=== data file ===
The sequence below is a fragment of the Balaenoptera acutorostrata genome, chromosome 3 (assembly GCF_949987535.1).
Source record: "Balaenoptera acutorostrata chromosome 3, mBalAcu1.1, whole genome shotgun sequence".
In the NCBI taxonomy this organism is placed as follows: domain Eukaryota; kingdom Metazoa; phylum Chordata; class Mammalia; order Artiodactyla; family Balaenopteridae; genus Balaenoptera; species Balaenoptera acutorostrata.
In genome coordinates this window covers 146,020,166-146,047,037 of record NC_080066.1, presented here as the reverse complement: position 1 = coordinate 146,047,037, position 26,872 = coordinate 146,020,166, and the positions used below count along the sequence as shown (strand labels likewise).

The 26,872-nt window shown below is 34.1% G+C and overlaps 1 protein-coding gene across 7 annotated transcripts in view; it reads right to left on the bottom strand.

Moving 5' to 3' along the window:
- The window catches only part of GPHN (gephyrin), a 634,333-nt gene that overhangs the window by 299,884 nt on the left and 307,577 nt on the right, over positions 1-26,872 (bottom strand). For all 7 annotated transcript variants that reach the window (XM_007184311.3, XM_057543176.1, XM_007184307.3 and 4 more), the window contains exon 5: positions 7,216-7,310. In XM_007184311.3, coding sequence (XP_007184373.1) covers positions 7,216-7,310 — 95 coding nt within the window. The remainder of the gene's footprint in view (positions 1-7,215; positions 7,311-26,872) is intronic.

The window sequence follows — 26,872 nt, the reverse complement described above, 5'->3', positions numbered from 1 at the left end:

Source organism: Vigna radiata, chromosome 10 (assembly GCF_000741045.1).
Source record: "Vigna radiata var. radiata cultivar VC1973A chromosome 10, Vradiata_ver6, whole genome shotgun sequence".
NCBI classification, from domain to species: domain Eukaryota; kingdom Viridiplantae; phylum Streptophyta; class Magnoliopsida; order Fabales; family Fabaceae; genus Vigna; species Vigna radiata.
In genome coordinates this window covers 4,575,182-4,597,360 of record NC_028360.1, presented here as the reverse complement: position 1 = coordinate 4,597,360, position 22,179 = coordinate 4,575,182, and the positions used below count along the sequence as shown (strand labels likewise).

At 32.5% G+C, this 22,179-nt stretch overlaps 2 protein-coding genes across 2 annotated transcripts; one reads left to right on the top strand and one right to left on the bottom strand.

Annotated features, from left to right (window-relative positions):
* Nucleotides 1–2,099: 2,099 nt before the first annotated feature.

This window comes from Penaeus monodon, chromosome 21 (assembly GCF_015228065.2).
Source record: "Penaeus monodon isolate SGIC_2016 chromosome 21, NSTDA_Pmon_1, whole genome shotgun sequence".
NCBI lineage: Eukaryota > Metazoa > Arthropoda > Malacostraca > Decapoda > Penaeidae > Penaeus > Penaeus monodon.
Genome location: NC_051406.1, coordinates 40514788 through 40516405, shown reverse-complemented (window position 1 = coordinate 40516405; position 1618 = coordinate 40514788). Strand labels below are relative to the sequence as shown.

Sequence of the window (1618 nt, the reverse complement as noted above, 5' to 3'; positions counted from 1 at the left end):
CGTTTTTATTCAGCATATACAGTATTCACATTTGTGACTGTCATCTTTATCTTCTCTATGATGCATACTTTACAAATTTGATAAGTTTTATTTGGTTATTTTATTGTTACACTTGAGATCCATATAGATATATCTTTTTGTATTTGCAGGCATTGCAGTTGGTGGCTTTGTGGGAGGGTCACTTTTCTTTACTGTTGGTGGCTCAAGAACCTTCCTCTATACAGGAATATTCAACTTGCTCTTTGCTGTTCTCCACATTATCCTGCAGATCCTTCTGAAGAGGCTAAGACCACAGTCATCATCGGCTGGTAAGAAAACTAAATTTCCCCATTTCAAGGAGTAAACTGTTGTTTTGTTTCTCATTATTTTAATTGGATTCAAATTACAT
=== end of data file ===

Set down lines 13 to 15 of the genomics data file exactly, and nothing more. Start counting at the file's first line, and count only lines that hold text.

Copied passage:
At 32.5% G+C, this 22,179-nt stretch overlaps 2 protein-coding genes across 2 annotated transcripts; one reads left to right on the top strand and one right to left on the bottom strand.

Annotated features, from left to right (window-relative positions):
* Nucleotides 1–2,099: 2,099 nt before the first annotated feature.